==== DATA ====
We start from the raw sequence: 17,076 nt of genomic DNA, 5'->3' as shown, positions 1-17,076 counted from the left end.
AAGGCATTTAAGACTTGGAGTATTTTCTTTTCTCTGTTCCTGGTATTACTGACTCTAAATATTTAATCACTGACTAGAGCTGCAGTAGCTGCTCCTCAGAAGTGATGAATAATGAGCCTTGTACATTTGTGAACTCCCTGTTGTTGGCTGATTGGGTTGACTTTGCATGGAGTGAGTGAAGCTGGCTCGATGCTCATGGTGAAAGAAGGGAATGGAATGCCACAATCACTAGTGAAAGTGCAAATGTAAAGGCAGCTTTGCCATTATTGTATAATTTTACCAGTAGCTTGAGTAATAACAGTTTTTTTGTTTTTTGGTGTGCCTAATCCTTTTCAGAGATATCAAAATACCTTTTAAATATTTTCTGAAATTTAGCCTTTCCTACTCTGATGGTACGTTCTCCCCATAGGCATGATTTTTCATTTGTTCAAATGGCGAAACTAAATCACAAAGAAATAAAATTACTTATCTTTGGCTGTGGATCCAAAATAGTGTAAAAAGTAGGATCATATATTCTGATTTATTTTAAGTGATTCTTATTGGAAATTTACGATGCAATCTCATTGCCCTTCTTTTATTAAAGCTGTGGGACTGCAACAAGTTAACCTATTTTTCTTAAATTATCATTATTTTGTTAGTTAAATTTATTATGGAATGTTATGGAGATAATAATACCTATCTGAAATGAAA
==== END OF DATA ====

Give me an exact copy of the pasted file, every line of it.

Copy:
We start from the raw sequence: 17,076 nt of genomic DNA, 5'->3' as shown, positions 1-17,076 counted from the left end.
AAGGCATTTAAGACTTGGAGTATTTTCTTTTCTCTGTTCCTGGTATTACTGACTCTAAATATTTAATCACTGACTAGAGCTGCAGTAGCTGCTCCTCAGAAGTGATGAATAATGAGCCTTGTACATTTGTGAACTCCCTGTTGTTGGCTGATTGGGTTGACTTTGCATGGAGTGAGTGAAGCTGGCTCGATGCTCATGGTGAAAGAAGGGAATGGAATGCCACAATCACTAGTGAAAGTGCAAATGTAAAGGCAGCTTTGCCATTATTGTATAATTTTACCAGTAGCTTGAGTAATAACAGTTTTTTTGTTTTTTGGTGTGCCTAATCCTTTTCAGAGATATCAAAATACCTTTTAAATATTTTCTGAAATTTAGCCTTTCCTACTCTGATGGTACGTTCTCCCCATAGGCATGATTTTTCATTTGTTCAAATGGCGAAACTAAATCACAAAGAAATAAAATTACTTATCTTTGGCTGTGGATCCAAAATAGTGTAAAAAGTAGGATCATATATTCTGATTTATTTTAAGTGATTCTTATTGGAAATTTACGATGCAATCTCATTGCCCTTCTTTTATTAAAGCTGTGGGACTGCAACAAGTTAACCTATTTTTCTTAAATTATCATTATTTTGTTAGTTAAATTTATTATGGAATGTTATGGAGATAATAATACCTATCTGAAATGAAA